“And the disciples said to Him, ‘Lord, teach us to pray, as John taught his disciples.’” Grace, mercy, and peace to you from God our Father and our Lord and Savior Jesus Christ, Amen. The text for our sermon this morning comes from the Old Testament lesson read a few moments ago from the eighteenth chapter of Genesis. Dear friends in Christ, the Lord looked toward the city and said, “Because the outcry…is great and their sin is very grave, I will go down to see whether they have done altogether according to the outcry that has come to me. And if not, I will know.” And the Lord turned to go, but an intercessor came up and stood between God and the city. This man interposed himself between the Lord and creator of the universe and the sinful city there below. Webster’s dictionary defines an intercessor as one who offers “mediation, pleading, or prayer in behalf of another or others.” That is exactly what this intercessor intends to do. He places himself between God and the city and goes to work.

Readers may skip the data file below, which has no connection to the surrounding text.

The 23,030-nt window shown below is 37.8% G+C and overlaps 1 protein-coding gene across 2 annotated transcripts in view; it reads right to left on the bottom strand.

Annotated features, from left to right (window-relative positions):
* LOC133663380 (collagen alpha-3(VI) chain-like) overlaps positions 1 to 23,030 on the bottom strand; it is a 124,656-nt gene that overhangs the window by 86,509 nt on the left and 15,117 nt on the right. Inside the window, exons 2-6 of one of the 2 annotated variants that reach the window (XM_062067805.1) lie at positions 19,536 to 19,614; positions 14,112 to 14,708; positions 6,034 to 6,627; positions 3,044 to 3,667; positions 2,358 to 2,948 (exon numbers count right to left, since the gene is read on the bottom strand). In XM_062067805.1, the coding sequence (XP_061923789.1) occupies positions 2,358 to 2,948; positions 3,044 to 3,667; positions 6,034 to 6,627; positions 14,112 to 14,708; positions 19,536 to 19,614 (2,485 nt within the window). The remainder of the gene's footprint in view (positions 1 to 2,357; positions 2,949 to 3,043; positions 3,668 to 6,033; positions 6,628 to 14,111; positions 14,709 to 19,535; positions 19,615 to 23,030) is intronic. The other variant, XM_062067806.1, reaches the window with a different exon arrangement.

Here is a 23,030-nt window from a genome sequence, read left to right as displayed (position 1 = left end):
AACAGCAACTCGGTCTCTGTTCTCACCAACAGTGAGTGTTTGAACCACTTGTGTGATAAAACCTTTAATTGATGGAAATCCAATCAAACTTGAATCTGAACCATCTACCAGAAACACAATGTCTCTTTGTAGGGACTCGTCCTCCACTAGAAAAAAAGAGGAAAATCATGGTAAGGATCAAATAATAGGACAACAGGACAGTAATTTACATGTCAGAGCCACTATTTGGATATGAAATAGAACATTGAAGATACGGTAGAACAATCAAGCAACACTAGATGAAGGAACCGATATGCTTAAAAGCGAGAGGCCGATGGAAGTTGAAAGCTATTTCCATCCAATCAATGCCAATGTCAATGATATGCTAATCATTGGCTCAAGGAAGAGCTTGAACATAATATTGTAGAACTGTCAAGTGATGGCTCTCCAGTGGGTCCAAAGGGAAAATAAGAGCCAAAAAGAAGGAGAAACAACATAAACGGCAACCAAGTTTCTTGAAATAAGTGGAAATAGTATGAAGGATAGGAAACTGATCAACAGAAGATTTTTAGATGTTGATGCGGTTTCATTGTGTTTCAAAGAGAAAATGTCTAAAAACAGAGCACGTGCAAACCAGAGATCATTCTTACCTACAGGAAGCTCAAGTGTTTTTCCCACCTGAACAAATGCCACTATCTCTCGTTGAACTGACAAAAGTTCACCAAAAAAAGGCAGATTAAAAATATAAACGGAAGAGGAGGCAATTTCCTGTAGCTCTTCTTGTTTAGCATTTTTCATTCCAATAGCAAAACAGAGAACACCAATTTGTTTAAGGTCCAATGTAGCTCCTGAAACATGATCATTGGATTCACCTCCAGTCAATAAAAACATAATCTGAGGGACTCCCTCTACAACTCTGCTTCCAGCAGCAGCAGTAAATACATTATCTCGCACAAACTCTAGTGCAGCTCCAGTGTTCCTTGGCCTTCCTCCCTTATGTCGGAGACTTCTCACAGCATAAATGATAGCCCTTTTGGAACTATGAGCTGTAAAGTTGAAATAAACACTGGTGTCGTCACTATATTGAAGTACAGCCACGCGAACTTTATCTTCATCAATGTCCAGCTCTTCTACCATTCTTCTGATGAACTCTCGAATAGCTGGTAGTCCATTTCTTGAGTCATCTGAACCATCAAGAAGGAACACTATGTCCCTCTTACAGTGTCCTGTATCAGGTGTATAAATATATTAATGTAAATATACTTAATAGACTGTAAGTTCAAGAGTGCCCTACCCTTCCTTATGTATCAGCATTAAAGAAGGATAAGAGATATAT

The intercessor gets right to the point, calling on God’s just character to spare the city. “Suppose there are fifty righteous within the city. Will you then sweep away the place and not spare it for the fifty righteous who are in it? Far be it from you to do such a thing, to put the righteous to death with the wicked, so that the righteous fare as the wicked!” He knows who he is dealing with. God is a God of justice, and while justice may mean the punishment of the wicked, it also means the deliverance of the righteous. But God answers, “If I find…fifty righteous in the city, I will spare the whole place for their sake. But don’t count on it. This people is rebellious and sinful, they do not hallow my Name. My Name is holy because I am holy, but these people use my Name in vain, they dishonor it by the way they live. They do not realize that every moment they bear my Name, and their sin defiles it. But if there are fifty who hallow my Name, the city will be spared.”